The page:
“How are you feeling?” Ibuka said, also sitting and raising the back of his hand to my forehead.
“I don’t have fever, shey you know,” I said, chuckling, and grateful for their presence. “So, touching my head will not confirm to you how I’m feeling.”
“Shettup and let me practice being a doctor,” Ibuka shot back.
The three of us laughed.
Near Death junior boy groaned again.
Fake Malaria junior boy stood from his bed with a sprightliness that an ailing person should not have, made for the open doorway and pulled the door shut. Then he returned to his bed.
“So what are you two doing here?” I asked. “How did you get Ejike and Nelson to set you free?” Ejike Mgbemelu and Nelson Ogazi were the senior hostel Peace House prefects.
“Well, lucky for us, they are not like Pharaoh,” Ibuka said. He gestured to his face and arms, which were riddled with the crimson of sting marks. “All we had to do was show them evidence of our bee attack and tell them Matron said we should come for check-up, and they let our people go.”
“Did Matron say you people should come for checkup?” I asked with a knowing grin.
“How can you be asking questions whose answers you already know?” Joseph quipped. “I was embarrassed to look like this when going to class today, but now I’ve realized that I can even use this as a reason not to work tomorrow morning.”
“Joseph –” Ibuka began reprovingly.
“What? Don’t tell me you haven’t thought about it.”
“Yes, I have. But it’s wrong. We should do everything in our power to help Peace House win cleanest house during the inspection.”
“What are you then doing here? Go back to the hostel now and help, better pikin like you.”
Ibuka gave a good-natured laugh. “I’m allowed to sin today. Tomorrow, I can go back to being a good boy.”
“You’re not serious,” I said, joining in his laughter.
“You sef that went to go and faint, nawa for you o,” Joseph said to me. “You can like to overdo.”
“Better don’t talk nonsense with Eze o,” Ibuka chided. “He could have fainted for a reason.”
“Yes, because I’m more severely allergic to bee sting than you guys,” I said.
Ibuka waved a dismissive hand. “What kind of boring reason is that? I’m talking about how you may right now be turning into a boy with super powers.”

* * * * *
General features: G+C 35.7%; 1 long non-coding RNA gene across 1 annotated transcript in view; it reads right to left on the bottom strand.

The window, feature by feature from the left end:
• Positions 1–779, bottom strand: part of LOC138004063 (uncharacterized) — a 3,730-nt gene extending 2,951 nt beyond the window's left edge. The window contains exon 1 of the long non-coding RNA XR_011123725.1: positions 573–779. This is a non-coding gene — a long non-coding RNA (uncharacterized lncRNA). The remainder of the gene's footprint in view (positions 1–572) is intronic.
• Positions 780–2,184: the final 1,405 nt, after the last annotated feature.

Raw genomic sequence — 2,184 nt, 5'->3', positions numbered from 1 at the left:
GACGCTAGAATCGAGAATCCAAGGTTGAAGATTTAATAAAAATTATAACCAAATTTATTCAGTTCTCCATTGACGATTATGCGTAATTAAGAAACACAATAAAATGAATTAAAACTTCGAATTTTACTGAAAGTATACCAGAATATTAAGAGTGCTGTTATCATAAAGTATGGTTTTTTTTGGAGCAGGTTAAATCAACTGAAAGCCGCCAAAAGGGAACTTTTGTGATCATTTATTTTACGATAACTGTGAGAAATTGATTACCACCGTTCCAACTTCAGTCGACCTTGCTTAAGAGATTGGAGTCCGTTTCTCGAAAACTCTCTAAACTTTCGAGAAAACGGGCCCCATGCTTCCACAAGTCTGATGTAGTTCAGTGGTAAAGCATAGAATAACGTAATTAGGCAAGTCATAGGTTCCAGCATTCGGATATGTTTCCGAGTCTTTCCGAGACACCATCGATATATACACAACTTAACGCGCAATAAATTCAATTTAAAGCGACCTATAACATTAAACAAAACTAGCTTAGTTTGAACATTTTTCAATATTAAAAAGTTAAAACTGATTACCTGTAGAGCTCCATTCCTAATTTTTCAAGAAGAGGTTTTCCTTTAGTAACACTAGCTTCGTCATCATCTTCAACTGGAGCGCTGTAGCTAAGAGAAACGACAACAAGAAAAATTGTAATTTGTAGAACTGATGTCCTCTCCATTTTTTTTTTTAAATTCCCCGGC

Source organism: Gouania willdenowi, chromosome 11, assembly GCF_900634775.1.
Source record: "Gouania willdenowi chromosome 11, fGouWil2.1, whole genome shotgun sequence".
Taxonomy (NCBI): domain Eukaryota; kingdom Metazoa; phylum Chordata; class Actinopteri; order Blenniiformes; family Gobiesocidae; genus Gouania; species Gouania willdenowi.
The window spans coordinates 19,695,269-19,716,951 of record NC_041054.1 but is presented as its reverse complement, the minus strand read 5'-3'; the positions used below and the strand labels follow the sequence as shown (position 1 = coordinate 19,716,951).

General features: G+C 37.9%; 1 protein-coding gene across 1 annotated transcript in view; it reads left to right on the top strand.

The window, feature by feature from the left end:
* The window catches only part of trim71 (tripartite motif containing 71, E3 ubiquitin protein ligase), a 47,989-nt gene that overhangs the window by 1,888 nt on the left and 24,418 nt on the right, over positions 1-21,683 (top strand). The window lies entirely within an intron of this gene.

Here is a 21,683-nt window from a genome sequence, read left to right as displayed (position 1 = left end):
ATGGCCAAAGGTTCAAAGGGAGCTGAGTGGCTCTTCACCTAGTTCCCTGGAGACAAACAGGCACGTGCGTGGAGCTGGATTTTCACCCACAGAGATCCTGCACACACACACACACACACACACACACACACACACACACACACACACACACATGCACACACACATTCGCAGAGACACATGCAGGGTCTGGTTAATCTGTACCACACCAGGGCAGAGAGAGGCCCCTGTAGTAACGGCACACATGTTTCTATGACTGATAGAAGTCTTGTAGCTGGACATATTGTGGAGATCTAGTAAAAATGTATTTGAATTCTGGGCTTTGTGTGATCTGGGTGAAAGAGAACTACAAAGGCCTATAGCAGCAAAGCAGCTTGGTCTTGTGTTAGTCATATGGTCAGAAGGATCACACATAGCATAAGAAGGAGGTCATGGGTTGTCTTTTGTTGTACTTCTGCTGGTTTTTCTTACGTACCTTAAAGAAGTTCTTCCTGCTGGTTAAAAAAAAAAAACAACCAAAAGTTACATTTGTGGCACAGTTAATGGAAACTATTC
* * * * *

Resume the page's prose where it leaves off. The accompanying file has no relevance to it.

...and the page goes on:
Joseph guffawed. “It’s true o. Is it not how it happened with Spiderman?”
“You people are not serious,” I countered with a grin.
“No, of course, we are,” Ibuka said. “So tell us, have you started encountering any strange feelings? Is your body doing you one-kain one-kain? Is your sense of smell starting to get sharper?”
“Yea, did you perceive the egusi soup and garri we had for lunch all the way in the dining hall?” Joseph said, clearly enjoying himself.
“What about your eyesight?” Ibuka intoned. “Has that one increased?”
“Can you tell us if there’s an ant over there?” Joseph pointed to the ground in the far corner of the room.
“No, no, no and no, but my fingers are just about to turn into stingers that I will use and give the two of you so much pain right now,” I growled, lifting hooked claws and feinting toward Ibuka.
They recoiled from me, laughing.
Near Death junior boy groaned for some attention yet again.
Fake Malaria junior boy’s bed rattled a bit as he added some fervor to his shivering.
“What will your superhero name be sef?” Joseph wondered.
“Uuhh, Bee Man?” Ibuka supplied.
“Too common… Bee Stinger…”
“Lord of the Bees…”
“Be gone from here, you two idiots!” I cut in, laughing at their rapid-fire dialogue.
At another pained moan from the other bed, Joseph glanced at the boy on it, then the second one. His eyebrows were raised as he took them in.
“By the way,” Ibuka said to me, while looking askance at Joseph, “Nkeiru has come back o.”
Joseph returned his focus sharply to us.
“Nkeiru Ogbuagu?” I blurted.
“No, it’s Nkeiru Babangida,” Ibuka sniped. “Of course it’s Nkeiru Ogbuagu. How many Nkeirus do you know?”
“Just the one that dumped Joseph,” I said with a wicked grin.
“She did not dump me,” Joseph bristled.
“She dumped you,” Ibuka insisted.
“How do you know she dumped me? You people should stop talking nonsense.”